Treatments As Needed

Treatments for memory conditions and dementia aim to prevent symptoms from worsening and improve your overall function and quality of life.

Dementia caused by an infection or reaction to a medicine often can be treated and reversed. Progressive dementias — such as Alzheimer’s disease — can be slowed but not stopped.

Your treatments may include:

  • Antibiotics. If an infection causes memory problems, antibiotics can treat an infection
  • Diet and nutrition. Malnutrition can lead to memory disorders. Proper diet can help restore nutrients and normal cognitive skills.
  • Abstaining from drugs and alcohol. Some forms of memory disorders are caused by drug and alcohol use.
  • Medicines. Certain medicines (cholinesterase inhibitors) may slow declines in memory, thinking, and language skills and reduce changes in behavior, hallucinations and delusions. These medicines don’t work for everyone and may only work for a limited time.
  • Cognitive rehabilitation. Therapies focused on improving cognitive skills for a wide range of activities and using tools and techniques such as memory notebooks or self-cues.
  • Physical activity. Staying active can slow the advancement of symptoms and keep you healthy. You can exercise on your own or with a physical therapist.
  • Social interactions. Spending quality time with loved ones and friends can improve your mood, reduce feelings of isolation and boost overall health.
  • Safe, comfortable environment. Living in a familiar, safe and calming environment reduces the risk of injury and feelings of anxiety.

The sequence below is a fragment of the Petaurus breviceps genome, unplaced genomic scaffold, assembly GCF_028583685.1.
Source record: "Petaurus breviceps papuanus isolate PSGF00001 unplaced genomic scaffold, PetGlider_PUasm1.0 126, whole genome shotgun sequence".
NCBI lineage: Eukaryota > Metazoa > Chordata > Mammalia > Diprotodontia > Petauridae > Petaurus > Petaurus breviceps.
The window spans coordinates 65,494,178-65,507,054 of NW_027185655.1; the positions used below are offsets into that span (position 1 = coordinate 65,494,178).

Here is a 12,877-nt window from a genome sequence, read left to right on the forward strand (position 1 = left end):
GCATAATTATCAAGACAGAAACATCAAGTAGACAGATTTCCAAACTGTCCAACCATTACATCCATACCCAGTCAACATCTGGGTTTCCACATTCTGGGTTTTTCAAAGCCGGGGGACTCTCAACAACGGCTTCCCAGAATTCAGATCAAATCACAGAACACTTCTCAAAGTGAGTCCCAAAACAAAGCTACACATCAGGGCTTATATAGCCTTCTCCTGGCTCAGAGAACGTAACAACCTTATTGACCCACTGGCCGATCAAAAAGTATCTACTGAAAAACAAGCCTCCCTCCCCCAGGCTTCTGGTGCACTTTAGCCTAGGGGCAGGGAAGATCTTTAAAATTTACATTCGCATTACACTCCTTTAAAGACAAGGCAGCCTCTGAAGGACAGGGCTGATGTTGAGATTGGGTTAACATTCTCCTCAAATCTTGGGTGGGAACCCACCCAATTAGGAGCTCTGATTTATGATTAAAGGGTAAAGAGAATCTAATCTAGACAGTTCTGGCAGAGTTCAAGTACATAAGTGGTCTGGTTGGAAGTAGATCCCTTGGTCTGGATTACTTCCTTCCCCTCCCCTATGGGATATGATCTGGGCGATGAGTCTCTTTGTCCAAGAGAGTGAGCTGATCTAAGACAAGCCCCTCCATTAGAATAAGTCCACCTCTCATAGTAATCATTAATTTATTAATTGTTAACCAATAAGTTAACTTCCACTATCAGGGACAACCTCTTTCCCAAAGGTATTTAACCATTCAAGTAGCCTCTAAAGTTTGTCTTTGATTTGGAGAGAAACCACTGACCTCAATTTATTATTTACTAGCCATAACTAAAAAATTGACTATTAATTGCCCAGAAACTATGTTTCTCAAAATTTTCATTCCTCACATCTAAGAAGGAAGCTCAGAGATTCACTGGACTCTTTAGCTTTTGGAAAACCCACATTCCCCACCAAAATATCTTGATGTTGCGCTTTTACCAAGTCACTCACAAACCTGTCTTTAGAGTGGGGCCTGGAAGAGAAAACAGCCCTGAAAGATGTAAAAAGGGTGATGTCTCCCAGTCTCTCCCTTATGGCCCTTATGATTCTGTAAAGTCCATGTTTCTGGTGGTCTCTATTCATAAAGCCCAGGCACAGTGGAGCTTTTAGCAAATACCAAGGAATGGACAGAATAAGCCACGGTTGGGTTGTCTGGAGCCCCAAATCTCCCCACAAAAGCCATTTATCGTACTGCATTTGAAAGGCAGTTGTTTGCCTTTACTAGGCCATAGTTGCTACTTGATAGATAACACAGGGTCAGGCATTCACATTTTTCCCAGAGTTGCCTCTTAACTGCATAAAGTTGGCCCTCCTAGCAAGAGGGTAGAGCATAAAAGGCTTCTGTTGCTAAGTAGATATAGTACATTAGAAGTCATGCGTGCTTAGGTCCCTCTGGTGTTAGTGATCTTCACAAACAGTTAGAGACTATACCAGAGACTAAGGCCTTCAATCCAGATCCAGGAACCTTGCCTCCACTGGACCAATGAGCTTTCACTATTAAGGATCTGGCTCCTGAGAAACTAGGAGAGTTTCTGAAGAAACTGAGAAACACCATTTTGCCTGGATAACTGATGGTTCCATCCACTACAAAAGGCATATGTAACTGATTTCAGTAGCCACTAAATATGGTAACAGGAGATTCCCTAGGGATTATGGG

Team Approach To Care

You receive care from a team led by fellowship-trained neurologists who specialize in memory disorders and many other specialists who collaborate to give you the best care possible. Your memory care team may include:

  • Neuropsychologists
  • Interventional neurologists
  • Neurocritical care neurologists
  • Neurosurgeons
  • Psychologists
  • Specially-trained nurses
  • Neuroscience social workers
  • Occupational therapists
  • Physical therapists       

Depending on your specific condition, your care team will include specialists to keep you healthy an address any underlying or existing conditions, such as diabetes, cardiovascular conditions or stroke.

Research For New Treatments

At Premier Health, we take part in research and clinical trials to find new treatments for memory disorders and improve patient outcomes. Talk with your doctor for more information about these studies.

Current research for Alzheimer’s disease and other dementias includes:

  • Deep brain stimulation (DBS). A device called a neurostimulator is placed under the skin in the chest and lead wires are implanted into the brain. Similar to a pacemaker for the heart, deep brain stimulation sends electrical impulses to a specific area of the brain causing a symptom, such as a tremor or walking problems. DBS is used to treat movement disorders like Parkinson’s disease. It is being tested as a treatment for dementia.
  • New medicines. Multiple clinical trials are underway to test new medicines that stop dementia and the Alzheimer’s disease process. Other medicines target beta-amyloid, a protein fragment that forms the plaques that destroy nerve cells in the brain.

Vascular dementia and Frontotemporal dementia are both two very bad kinds of dementia

Contact Us

Our specialists are ready to help you get back to the things that matter most in your life. Find a provider near you , call CareFinders at (866) 608-FIND (3463), or consult our list of related practices.